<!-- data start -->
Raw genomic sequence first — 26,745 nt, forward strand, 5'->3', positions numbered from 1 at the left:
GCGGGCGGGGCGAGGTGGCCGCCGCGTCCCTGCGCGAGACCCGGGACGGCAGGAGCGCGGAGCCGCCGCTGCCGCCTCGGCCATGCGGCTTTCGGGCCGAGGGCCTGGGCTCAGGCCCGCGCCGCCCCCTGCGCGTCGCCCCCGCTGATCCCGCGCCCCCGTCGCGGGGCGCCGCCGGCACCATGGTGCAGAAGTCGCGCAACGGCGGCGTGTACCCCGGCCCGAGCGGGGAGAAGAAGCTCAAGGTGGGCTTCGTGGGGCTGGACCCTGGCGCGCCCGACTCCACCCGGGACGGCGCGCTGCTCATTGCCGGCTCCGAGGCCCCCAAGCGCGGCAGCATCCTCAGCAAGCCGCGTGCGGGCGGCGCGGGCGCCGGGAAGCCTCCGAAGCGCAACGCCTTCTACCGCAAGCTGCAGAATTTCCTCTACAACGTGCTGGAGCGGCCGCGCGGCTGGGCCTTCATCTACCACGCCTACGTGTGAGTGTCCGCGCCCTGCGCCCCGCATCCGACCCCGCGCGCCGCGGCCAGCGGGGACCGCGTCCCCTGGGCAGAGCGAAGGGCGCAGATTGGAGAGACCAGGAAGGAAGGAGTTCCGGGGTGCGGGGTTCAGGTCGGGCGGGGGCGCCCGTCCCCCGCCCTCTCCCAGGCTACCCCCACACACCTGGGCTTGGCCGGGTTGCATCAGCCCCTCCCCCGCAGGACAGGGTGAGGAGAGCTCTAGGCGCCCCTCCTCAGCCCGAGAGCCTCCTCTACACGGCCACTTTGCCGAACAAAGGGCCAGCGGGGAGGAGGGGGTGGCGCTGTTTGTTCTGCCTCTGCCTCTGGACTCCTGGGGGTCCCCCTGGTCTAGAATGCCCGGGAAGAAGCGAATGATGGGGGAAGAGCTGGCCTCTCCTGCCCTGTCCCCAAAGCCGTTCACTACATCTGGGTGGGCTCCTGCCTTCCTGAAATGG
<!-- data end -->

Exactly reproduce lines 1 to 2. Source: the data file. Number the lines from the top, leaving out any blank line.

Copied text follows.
Raw genomic sequence first — 26,745 nt, forward strand, 5'->3', positions numbered from 1 at the left:
GCGGGCGGGGCGAGGTGGCCGCCGCGTCCCTGCGCGAGACCCGGGACGGCAGGAGCGCGGAGCCGCCGCTGCCGCCTCGGCCATGCGGCTTTCGGGCCGAGGGCCTGGGCTCAGGCCCGCGCCGCCCCCTGCGCGTCGCCCCCGCTGATCCCGCGCCCCCGTCGCGGGGCGCCGCCGGCACCATGGTGCAGAAGTCGCGCAACGGCGGCGTGTACCCCGGCCCGAGCGGGGAGAAGAAGCTCAAGGTGGGCTTCGTGGGGCTGGACCCTGGCGCGCCCGACTCCACCCGGGACGGCGCGCTGCTCATTGCCGGCTCCGAGGCCCCCAAGCGCGGCAGCATCCTCAGCAAGCCGCGTGCGGGCGGCGCGGGCGCCGGGAAGCCTCCGAAGCGCAACGCCTTCTACCGCAAGCTGCAGAATTTCCTCTACAACGTGCTGGAGCGGCCGCGCGGCTGGGCCTTCATCTACCACGCCTACGTGTGAGTGTCCGCGCCCTGCGCCCCGCATCCGACCCCGCGCGCCGCGGCCAGCGGGGACCGCGTCCCCTGGGCAGAGCGAAGGGCGCAGATTGGAGAGACCAGGAAGGAAGGAGTTCCGGGGTGCGGGGTTCAGGTCGGGCGGGGGCGCCCGTCCCCCGCCCTCTCCCAGGCTACCCCCACACACCTGGGCTTGGCCGGGTTGCATCAGCCCCTCCCCCGCAGGACAGGGTGAGGAGAGCTCTAGGCGCCCCTCCTCAGCCCGAGAGCCTCCTCTACACGGCCACTTTGCCGAACAAAGGGCCAGCGGGGAGGAGGGGGTGGCGCTGTTTGTTCTGCCTCTGCCTCTGGACTCCTGGGGGTCCCCCTGGTCTAGAATGCCCGGGAAGAAGCGAATGATGGGGGAAGAGCTGGCCTCTCCTGCCCTGTCCCCAAAGCCGTTCACTACATCTGGGTGGGCTCCTGCCTTCCTGAAATGG